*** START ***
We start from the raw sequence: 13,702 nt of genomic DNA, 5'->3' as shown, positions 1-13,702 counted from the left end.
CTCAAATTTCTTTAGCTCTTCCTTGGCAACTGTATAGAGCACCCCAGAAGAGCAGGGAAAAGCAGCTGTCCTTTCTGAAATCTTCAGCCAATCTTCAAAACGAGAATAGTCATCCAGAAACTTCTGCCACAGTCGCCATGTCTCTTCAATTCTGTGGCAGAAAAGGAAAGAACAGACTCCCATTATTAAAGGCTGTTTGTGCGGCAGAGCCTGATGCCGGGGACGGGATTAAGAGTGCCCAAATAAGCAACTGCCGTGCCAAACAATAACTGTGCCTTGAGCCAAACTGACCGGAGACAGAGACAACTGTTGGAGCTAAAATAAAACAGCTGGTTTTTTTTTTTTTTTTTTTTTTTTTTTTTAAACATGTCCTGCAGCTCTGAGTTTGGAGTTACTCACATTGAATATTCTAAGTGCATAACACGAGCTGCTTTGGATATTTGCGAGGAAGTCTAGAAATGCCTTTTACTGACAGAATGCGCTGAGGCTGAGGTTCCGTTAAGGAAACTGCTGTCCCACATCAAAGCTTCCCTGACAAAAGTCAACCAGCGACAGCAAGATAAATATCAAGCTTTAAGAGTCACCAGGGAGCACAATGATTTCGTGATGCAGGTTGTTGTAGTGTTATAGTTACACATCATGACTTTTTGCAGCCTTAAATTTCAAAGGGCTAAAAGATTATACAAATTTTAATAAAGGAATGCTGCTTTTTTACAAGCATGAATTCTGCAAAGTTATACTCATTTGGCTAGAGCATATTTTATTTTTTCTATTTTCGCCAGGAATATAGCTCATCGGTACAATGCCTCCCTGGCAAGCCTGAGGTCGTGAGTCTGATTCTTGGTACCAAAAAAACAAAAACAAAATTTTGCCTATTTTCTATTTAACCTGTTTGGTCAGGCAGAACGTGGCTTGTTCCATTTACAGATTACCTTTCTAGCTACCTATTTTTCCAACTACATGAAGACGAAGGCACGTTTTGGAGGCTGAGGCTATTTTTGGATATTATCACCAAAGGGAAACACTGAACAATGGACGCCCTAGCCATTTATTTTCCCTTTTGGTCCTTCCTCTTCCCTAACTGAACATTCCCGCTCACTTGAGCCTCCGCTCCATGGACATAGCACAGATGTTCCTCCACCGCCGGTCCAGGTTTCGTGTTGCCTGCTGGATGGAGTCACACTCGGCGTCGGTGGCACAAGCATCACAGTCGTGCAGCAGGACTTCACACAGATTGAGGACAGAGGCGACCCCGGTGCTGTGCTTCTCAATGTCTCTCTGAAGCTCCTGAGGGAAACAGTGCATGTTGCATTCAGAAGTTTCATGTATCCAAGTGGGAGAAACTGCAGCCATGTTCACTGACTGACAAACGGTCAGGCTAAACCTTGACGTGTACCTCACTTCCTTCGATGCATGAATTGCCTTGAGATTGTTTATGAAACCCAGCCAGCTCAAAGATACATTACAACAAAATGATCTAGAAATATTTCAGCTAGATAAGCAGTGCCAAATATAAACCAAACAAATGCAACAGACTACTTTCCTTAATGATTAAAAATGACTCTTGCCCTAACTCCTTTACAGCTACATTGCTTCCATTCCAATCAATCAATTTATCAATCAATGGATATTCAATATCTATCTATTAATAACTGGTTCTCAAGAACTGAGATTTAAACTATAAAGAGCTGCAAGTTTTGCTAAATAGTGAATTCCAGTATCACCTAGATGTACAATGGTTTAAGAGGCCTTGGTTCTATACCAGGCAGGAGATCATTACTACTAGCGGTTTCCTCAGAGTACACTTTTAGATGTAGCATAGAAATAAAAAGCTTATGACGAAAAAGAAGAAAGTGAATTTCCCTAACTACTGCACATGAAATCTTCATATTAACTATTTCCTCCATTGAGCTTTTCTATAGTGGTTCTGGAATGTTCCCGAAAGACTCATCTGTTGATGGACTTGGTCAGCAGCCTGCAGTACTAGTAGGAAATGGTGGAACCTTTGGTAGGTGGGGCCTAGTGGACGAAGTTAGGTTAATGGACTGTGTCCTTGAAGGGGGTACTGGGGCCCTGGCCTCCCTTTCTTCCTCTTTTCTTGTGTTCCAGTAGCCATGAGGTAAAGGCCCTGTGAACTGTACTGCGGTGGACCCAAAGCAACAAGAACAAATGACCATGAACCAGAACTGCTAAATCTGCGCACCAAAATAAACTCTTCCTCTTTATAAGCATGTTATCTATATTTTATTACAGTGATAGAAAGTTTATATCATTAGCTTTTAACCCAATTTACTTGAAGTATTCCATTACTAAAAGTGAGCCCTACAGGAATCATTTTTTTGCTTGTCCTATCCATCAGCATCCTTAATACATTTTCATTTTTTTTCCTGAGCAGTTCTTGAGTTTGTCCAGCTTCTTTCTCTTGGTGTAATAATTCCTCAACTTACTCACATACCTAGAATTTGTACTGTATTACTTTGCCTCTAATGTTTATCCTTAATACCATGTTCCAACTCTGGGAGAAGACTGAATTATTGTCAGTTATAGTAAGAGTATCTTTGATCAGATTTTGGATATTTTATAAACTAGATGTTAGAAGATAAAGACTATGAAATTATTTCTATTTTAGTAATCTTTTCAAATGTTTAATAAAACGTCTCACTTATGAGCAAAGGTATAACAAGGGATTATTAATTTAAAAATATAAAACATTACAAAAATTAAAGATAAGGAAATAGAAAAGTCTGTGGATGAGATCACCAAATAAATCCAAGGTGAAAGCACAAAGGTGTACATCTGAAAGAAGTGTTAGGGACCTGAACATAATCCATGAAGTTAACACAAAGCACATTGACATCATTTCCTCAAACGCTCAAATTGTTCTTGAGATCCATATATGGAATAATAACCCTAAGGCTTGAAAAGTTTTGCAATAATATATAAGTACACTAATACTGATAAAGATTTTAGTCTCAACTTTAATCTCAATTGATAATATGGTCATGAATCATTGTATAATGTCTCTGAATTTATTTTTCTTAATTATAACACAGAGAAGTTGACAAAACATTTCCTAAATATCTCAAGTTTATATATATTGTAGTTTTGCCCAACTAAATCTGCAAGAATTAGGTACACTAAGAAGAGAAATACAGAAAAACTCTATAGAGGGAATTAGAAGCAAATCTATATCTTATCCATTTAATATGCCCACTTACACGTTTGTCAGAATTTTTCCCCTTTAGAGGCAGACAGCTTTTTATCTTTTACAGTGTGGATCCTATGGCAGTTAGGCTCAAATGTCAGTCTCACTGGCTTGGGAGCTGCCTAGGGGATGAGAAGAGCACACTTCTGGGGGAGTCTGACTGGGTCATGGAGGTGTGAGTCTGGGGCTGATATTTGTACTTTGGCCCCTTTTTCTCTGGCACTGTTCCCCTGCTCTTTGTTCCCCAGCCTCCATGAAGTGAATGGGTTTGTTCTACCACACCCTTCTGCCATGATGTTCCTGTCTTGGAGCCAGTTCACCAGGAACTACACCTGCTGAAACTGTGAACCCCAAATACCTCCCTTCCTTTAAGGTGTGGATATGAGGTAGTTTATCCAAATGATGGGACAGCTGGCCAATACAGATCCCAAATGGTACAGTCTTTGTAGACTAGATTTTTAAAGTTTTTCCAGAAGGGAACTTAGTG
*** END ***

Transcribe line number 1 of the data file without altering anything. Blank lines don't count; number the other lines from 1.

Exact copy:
We start from the raw sequence: 13,702 nt of genomic DNA, 5'->3' as shown, positions 1-13,702 counted from the left end.